in Coding, Software

Check for Arrays in JavaScript

JavaScript is a great language, but it’s far from perfect. One among many other drawbacks is JavaScript’s nature of assigning and handling datatypes. typeof for any non-trivial datatype returns object which makes it a bit unintuitive to detect whether or not a given variable contains an array. Here is how to check for Arrays in JavaScript…

Check for Arrays Post ES5 (including Demandware)

Luckily, since ES5 JavaScript provides the static method Array.isArray() to overcome this lack.

I’m currently working for a company implementing Demandware (Salesforce Commerce Cloud) Applications. The backend scripting language we use is referred to as Demandware Script. Officially, the Documentation doesn’t list the isArray() method being part of the class Array, so I was confused for a very long time whether or not this were supported.

A bit of a research in the closed Developer Wiki revealed that the Demandware Java Core is basically wrapped by Rhino Javascript (currently Rhino release 1.7R5). Therefore, their technology stack includes ECMAScript 5, Mozilla extensions (up to Javascript 1.8) and E4X. Accordingly, the Array.isArray() method must be included, and indeed: Even though not documented, I tried and it works. :)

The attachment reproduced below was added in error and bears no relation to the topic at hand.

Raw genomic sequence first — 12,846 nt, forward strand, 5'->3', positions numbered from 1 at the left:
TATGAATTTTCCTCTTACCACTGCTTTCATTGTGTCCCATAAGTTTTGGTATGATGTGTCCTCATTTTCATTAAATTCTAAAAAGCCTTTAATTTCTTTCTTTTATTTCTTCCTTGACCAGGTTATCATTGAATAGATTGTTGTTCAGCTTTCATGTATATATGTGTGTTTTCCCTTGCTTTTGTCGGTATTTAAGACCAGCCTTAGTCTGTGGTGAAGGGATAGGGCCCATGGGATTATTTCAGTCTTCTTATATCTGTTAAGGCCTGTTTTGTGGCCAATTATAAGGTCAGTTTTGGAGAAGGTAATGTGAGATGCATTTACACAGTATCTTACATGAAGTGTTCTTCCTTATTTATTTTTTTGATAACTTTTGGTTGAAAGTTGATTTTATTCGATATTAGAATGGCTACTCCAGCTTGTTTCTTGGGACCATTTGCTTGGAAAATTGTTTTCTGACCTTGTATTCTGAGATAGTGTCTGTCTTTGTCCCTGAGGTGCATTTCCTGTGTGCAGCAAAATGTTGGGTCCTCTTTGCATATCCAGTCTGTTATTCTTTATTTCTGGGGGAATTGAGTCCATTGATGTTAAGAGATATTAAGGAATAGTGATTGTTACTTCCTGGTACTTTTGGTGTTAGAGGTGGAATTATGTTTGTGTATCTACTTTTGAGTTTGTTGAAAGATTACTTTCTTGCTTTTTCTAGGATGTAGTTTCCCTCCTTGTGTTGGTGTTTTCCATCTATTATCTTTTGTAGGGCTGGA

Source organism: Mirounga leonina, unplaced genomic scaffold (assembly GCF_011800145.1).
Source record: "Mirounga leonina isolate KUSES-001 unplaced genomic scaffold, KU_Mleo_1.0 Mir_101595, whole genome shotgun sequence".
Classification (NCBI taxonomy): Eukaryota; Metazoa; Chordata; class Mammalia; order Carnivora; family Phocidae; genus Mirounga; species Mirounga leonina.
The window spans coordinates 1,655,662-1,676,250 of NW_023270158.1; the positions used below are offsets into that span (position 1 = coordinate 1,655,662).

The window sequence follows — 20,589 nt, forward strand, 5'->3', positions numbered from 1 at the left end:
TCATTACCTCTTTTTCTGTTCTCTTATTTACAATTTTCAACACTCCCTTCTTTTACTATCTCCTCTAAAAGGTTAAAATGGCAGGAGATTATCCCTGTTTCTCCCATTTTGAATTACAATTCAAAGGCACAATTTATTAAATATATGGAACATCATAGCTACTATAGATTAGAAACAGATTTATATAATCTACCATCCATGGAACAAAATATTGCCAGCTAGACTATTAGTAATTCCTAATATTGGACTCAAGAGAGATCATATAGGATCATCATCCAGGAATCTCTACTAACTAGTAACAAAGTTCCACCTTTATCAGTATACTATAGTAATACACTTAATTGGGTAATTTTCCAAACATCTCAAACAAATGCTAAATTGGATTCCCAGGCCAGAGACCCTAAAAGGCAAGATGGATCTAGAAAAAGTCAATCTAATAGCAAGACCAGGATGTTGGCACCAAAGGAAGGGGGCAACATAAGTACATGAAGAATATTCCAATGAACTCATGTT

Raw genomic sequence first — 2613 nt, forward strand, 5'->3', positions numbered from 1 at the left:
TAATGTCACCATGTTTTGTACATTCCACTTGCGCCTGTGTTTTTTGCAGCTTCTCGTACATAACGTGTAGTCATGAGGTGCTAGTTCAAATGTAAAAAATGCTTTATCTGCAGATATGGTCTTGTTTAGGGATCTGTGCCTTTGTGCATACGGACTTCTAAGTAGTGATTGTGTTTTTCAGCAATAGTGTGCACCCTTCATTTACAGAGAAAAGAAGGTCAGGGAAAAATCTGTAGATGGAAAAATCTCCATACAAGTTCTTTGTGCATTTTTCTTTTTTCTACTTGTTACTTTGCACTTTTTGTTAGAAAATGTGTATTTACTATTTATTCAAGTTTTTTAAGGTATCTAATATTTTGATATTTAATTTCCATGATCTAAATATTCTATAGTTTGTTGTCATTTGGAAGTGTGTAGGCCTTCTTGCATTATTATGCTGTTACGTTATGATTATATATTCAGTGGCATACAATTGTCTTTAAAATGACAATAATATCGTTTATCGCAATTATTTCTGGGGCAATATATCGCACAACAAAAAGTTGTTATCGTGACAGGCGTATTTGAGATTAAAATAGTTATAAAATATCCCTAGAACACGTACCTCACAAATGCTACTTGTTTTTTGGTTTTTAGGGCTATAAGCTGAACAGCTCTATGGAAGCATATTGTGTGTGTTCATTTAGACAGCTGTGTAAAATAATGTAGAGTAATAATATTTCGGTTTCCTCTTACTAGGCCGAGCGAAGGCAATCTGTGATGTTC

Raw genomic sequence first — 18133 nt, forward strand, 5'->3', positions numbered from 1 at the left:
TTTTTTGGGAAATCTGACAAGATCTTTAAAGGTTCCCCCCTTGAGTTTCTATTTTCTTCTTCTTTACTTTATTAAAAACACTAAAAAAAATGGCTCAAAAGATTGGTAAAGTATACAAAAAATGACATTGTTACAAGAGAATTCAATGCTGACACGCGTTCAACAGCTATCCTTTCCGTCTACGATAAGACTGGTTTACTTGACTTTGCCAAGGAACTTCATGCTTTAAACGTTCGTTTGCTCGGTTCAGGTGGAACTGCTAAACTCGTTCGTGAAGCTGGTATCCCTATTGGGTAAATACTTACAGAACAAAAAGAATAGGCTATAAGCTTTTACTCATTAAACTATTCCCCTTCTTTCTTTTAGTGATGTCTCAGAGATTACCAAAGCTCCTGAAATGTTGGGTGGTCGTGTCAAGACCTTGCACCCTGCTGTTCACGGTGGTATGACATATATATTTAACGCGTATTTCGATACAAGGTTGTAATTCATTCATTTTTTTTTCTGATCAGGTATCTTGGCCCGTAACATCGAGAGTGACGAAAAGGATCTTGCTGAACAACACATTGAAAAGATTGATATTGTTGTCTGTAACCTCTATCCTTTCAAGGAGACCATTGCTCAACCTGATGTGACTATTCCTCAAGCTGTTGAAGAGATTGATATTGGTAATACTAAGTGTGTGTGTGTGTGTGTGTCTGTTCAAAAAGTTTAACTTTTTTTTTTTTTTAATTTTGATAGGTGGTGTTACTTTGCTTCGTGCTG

Check for Arrays Pre ES5

So for modern JS and Demandware, problem solved. But what about older projects dealing with < ES5? Well, there is a bit of a discussion, but basically three answers:

(1) If you are dealing with client-side JS and using jQuery, $.isArray() is your friend.

(2) You often read the advice checking myArray.constructor === Array which works for the most part, but it fails to identify arrays that were constructed in a different window or frame.

(3) Otherwise, You might consider writing a couple of lines for this by your own. Douglas Crockford comes up with a great and simple approach in his book „JavaScript the Good Parts“:

The basic idea is checking every relevant part of an array to be sure the check is unique. The first check makes sure the parameter isn’t empty. The others cover the existence of the length-property, as well as the splice-method. Finally, we make sure that the length-property is not enumerable, i.e. it will not be produced by a for in loop. Done.

For more background information and other approaches, it’s worth checking out the associated StackOverflow discussion.

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